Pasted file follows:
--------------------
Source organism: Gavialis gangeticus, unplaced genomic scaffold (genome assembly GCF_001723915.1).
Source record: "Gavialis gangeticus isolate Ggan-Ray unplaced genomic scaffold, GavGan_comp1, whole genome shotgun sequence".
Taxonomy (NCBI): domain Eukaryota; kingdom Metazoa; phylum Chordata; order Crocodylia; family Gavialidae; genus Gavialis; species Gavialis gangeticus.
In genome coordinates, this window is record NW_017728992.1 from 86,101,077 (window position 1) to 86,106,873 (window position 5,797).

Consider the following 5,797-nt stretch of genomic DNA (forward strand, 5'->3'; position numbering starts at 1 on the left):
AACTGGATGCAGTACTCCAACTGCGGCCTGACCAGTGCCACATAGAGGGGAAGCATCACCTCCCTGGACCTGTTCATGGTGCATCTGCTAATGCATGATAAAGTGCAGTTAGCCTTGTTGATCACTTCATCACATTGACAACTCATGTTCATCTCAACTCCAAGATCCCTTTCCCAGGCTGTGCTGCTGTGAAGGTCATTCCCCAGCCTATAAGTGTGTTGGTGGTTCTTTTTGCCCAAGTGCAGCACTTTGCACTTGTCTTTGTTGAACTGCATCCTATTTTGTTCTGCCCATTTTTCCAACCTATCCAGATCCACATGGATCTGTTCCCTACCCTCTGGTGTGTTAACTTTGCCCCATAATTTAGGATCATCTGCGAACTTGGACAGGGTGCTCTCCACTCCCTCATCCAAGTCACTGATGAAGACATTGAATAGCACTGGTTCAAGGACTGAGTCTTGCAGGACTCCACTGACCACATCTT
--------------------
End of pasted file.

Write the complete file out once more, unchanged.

Source organism: Gavialis gangeticus, unplaced genomic scaffold (genome assembly GCF_001723915.1).
Source record: "Gavialis gangeticus isolate Ggan-Ray unplaced genomic scaffold, GavGan_comp1, whole genome shotgun sequence".
Taxonomy (NCBI): domain Eukaryota; kingdom Metazoa; phylum Chordata; order Crocodylia; family Gavialidae; genus Gavialis; species Gavialis gangeticus.
In genome coordinates, this window is record NW_017728992.1 from 86,101,077 (window position 1) to 86,106,873 (window position 5,797).

Consider the following 5,797-nt stretch of genomic DNA (forward strand, 5'->3'; position numbering starts at 1 on the left):
AACTGGATGCAGTACTCCAACTGCGGCCTGACCAGTGCCACATAGAGGGGAAGCATCACCTCCCTGGACCTGTTCATGGTGCATCTGCTAATGCATGATAAAGTGCAGTTAGCCTTGTTGATCACTTCATCACATTGACAACTCATGTTCATCTCAACTCCAAGATCCCTTTCCCAGGCTGTGCTGCTGTGAAGGTCATTCCCCAGCCTATAAGTGTGTTGGTGGTTCTTTTTGCCCAAGTGCAGCACTTTGCACTTGTCTTTGTTGAACTGCATCCTATTTTGTTCTGCCCATTTTTCCAACCTATCCAGATCCACATGGATCTGTTCCCTACCCTCTGGTGTGTTAACTTTGCCCCATAATTTAGGATCATCTGCGAACTTGGACAGGGTGCTCTCCACTCCCTCATCCAAGTCACTGATGAAGACATTGAATAGCACTGGTTCAAGGACTGAGTCTTGCAGGACTCCACTGACCACATCTT